6.1.2016High Availability, IIoT, Industrial Automation, VirtualizationBy: There are several themes that we at Stratus hear repeatedly from our Industrial Automation customers and prospects. The current hot topic is IIoT, and although many companies have no immediate plans to implement it, everyone wants to know more about what it is and how they can prepare for its arrival. A perennial question we get is, “what can I do to prevent unplanned downtime?”, or the closely related “what can I do to prevent data loss when my server fails?”.  This is often followed by questions such as “I’m hearing that virtualization can simplify my HMI/SCADA/MES…. systems but won’t that take down everything if the server fails?” and “doesn’t virtualization mean I need a new complex system to prevent unplanned downtime and data loss?”

With new initiatives like IIoT and with the increasing threats to cyber-security, there is also no doubt that operational technologists and information technologists need to collaborate more deeply than ever before. It’s quite often a challenge, as perspectives and priorities can be quite different, but getting a productive conversation started can be a challenge.

Solving these types of problems and understanding how to approach these issues is, after all, why companies turn to Status, it’s what we do.

Not everyone is ready to engage in a direct discussion with Stratus, so we have asked Craig Resnick of the ARC Group to create a webinar, to help companies work through what is involved in applying technologies such as virtualization to eliminate unplanned downtime and prepare for new applications that will come with IIoT. If you are interested, register here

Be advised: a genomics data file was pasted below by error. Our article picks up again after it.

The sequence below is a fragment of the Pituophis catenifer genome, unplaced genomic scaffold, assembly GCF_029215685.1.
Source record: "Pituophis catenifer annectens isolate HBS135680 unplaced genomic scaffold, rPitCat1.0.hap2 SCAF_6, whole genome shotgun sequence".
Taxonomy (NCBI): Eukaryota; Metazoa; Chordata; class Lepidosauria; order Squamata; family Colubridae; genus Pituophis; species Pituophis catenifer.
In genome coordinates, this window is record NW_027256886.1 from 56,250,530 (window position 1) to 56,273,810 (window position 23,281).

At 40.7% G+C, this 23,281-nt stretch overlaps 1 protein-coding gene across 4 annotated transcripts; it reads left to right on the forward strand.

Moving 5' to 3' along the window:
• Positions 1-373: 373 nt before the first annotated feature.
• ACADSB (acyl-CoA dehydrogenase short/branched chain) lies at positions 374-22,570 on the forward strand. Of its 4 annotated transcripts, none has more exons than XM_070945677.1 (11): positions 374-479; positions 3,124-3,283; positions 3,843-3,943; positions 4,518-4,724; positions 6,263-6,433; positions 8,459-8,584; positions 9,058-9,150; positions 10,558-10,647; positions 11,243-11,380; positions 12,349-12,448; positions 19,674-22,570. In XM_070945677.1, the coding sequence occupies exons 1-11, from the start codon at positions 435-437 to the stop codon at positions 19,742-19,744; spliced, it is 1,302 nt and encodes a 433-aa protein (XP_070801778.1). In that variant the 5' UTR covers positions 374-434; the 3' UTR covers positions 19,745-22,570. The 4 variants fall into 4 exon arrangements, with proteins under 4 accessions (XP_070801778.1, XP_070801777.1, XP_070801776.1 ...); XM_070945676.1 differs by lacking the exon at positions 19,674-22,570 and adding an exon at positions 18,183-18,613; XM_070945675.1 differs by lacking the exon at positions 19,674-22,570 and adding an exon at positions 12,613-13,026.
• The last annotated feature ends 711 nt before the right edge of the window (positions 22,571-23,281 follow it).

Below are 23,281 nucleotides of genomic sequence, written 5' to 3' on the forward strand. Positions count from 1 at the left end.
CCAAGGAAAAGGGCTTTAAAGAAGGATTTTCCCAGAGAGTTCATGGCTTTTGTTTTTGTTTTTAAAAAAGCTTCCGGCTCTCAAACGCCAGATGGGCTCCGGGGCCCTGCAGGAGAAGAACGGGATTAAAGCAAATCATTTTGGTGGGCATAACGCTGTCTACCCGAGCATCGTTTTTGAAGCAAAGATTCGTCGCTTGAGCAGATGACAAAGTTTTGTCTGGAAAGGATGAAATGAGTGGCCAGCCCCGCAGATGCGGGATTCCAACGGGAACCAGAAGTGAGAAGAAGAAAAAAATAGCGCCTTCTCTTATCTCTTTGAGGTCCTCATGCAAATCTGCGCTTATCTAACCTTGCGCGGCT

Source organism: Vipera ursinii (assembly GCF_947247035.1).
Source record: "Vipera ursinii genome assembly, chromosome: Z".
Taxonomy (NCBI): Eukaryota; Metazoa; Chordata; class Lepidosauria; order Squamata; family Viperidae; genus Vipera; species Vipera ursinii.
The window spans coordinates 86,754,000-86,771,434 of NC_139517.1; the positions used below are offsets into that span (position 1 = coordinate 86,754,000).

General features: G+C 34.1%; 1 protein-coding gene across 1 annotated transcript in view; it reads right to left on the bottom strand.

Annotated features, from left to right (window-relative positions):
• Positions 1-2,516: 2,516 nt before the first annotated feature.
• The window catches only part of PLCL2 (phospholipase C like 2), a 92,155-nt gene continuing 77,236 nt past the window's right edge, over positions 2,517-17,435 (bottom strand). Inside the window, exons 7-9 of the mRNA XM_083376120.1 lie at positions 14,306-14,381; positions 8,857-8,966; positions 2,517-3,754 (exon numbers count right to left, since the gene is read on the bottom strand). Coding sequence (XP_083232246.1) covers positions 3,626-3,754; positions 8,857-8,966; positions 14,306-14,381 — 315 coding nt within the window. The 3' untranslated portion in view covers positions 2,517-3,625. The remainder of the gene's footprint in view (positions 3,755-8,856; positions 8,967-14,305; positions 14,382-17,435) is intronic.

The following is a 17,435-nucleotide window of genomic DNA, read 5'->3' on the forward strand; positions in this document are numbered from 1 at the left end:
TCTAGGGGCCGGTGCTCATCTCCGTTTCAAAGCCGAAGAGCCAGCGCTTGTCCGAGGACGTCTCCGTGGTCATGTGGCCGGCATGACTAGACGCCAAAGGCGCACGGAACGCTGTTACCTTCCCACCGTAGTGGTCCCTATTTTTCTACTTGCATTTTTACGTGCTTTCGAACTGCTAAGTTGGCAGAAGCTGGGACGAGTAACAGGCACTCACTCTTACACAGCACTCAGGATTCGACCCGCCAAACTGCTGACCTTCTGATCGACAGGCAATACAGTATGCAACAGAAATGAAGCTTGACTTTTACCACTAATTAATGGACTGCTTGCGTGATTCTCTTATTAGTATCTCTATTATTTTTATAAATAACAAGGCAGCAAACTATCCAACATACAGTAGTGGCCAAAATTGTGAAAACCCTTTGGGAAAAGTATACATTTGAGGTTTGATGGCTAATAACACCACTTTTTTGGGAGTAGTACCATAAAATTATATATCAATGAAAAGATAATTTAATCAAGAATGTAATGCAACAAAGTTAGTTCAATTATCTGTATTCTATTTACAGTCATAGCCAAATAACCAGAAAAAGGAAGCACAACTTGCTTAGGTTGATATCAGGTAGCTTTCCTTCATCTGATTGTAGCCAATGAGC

Where Stratus Plays

12.15.2015Data Center, Edge, Fault Tolerance, High Availability, VirtualizationBy:  

In the latest entry in our video series, Jason Andersen discusses some of the areas where our Stratus technology is deployed; places such as smart energy grids, and retail and manufacturing scenarios which are outside of the traditional data center. These spaces have been changing for years, and continue to change radically.

You can watch the video below for Jason’s thoughts on the future of the edge data center, which includes server virtualization, remote control access, greater convergence of technologies, and more.

Watch more videos by visiting our Stratus Technologies YouTube page.

Customers Who Left “Good Enough” for Stratus

11.30.2015Fault Tolerance, High Availability, VirtualizationBy:  

Many of our current customers once relied on a good enough availability solution before turning to Stratus. In the video below, Jason Andersen goes over some of the reasons why our customers made the switch, and why you should consider doing so as well.

We think you’ll be pleasantly surprised by the affordability and ease of use offered by Stratus’ Always-On hardware and software solutions.

Watch more videos by visiting our Stratus Technologies YouTube page.